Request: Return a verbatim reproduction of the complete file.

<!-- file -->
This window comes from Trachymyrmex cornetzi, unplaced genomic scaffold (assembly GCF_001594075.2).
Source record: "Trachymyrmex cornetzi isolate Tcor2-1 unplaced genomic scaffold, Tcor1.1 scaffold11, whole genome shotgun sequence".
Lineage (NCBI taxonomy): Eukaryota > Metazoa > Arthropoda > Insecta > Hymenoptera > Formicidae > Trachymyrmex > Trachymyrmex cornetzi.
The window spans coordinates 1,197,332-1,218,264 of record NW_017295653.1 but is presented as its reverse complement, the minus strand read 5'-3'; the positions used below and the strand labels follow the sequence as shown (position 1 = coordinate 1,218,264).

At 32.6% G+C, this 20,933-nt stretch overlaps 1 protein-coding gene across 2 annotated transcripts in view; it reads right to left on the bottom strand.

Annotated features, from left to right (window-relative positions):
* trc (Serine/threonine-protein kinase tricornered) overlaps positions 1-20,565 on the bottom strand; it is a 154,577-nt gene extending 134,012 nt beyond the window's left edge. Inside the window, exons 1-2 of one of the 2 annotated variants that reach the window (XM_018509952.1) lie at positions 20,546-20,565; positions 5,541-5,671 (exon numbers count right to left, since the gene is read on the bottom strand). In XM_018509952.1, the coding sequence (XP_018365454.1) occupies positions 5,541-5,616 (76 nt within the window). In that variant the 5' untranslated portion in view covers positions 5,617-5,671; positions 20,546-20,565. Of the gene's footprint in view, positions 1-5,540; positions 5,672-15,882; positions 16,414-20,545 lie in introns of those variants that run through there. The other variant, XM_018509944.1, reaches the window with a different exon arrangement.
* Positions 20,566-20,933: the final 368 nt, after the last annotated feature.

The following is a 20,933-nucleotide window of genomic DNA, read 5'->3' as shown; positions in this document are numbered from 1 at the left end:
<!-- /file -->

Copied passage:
This window comes from Trachymyrmex cornetzi, unplaced genomic scaffold (assembly GCF_001594075.2).
Source record: "Trachymyrmex cornetzi isolate Tcor2-1 unplaced genomic scaffold, Tcor1.1 scaffold11, whole genome shotgun sequence".
Lineage (NCBI taxonomy): Eukaryota > Metazoa > Arthropoda > Insecta > Hymenoptera > Formicidae > Trachymyrmex > Trachymyrmex cornetzi.
The window spans coordinates 1,197,332-1,218,264 of record NW_017295653.1 but is presented as its reverse complement, the minus strand read 5'-3'; the positions used below and the strand labels follow the sequence as shown (position 1 = coordinate 1,218,264).

At 32.6% G+C, this 20,933-nt stretch overlaps 1 protein-coding gene across 2 annotated transcripts in view; it reads right to left on the bottom strand.

Annotated features, from left to right (window-relative positions):
* trc (Serine/threonine-protein kinase tricornered) overlaps positions 1-20,565 on the bottom strand; it is a 154,577-nt gene extending 134,012 nt beyond the window's left edge. Inside the window, exons 1-2 of one of the 2 annotated variants that reach the window (XM_018509952.1) lie at positions 20,546-20,565; positions 5,541-5,671 (exon numbers count right to left, since the gene is read on the bottom strand). In XM_018509952.1, the coding sequence (XP_018365454.1) occupies positions 5,541-5,616 (76 nt within the window). In that variant the 5' untranslated portion in view covers positions 5,617-5,671; positions 20,546-20,565. Of the gene's footprint in view, positions 1-5,540; positions 5,672-15,882; positions 16,414-20,545 lie in introns of those variants that run through there. The other variant, XM_018509944.1, reaches the window with a different exon arrangement.
* Positions 20,566-20,933: the final 368 nt, after the last annotated feature.

The following is a 20,933-nucleotide window of genomic DNA, read 5'->3' as shown; positions in this document are numbered from 1 at the left end: